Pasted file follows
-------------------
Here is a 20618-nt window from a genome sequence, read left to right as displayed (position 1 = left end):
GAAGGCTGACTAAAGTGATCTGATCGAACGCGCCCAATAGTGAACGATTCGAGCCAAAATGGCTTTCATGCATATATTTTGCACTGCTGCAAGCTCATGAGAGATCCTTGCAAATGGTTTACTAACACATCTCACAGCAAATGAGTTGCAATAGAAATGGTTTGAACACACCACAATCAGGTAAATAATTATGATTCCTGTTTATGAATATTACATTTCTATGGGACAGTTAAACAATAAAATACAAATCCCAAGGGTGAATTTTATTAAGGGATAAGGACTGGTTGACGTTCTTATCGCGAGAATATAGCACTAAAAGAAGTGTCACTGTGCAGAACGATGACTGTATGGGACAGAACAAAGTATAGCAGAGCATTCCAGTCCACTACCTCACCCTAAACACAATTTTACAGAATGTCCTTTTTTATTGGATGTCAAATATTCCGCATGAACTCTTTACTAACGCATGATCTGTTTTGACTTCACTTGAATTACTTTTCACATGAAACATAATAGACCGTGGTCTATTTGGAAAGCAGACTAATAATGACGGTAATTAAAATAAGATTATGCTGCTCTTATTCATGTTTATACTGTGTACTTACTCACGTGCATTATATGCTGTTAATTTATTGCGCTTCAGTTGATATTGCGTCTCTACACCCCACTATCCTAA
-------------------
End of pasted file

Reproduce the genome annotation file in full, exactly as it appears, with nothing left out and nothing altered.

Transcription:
Here is a 20618-nt window from a genome sequence, read left to right as displayed (position 1 = left end):
GAAGGCTGACTAAAGTGATCTGATCGAACGCGCCCAATAGTGAACGATTCGAGCCAAAATGGCTTTCATGCATATATTTTGCACTGCTGCAAGCTCATGAGAGATCCTTGCAAATGGTTTACTAACACATCTCACAGCAAATGAGTTGCAATAGAAATGGTTTGAACACACCACAATCAGGTAAATAATTATGATTCCTGTTTATGAATATTACATTTCTATGGGACAGTTAAACAATAAAATACAAATCCCAAGGGTGAATTTTATTAAGGGATAAGGACTGGTTGACGTTCTTATCGCGAGAATATAGCACTAAAAGAAGTGTCACTGTGCAGAACGATGACTGTATGGGACAGAACAAAGTATAGCAGAGCATTCCAGTCCACTACCTCACCCTAAACACAATTTTACAGAATGTCCTTTTTTATTGGATGTCAAATATTCCGCATGAACTCTTTACTAACGCATGATCTGTTTTGACTTCACTTGAATTACTTTTCACATGAAACATAATAGACCGTGGTCTATTTGGAAAGCAGACTAATAATGACGGTAATTAAAATAAGATTATGCTGCTCTTATTCATGTTTATACTGTGTACTTACTCACGTGCATTATATGCTGTTAATTTATTGCGCTTCAGTTGATATTGCGTCTCTACACCCCACTATCCTAA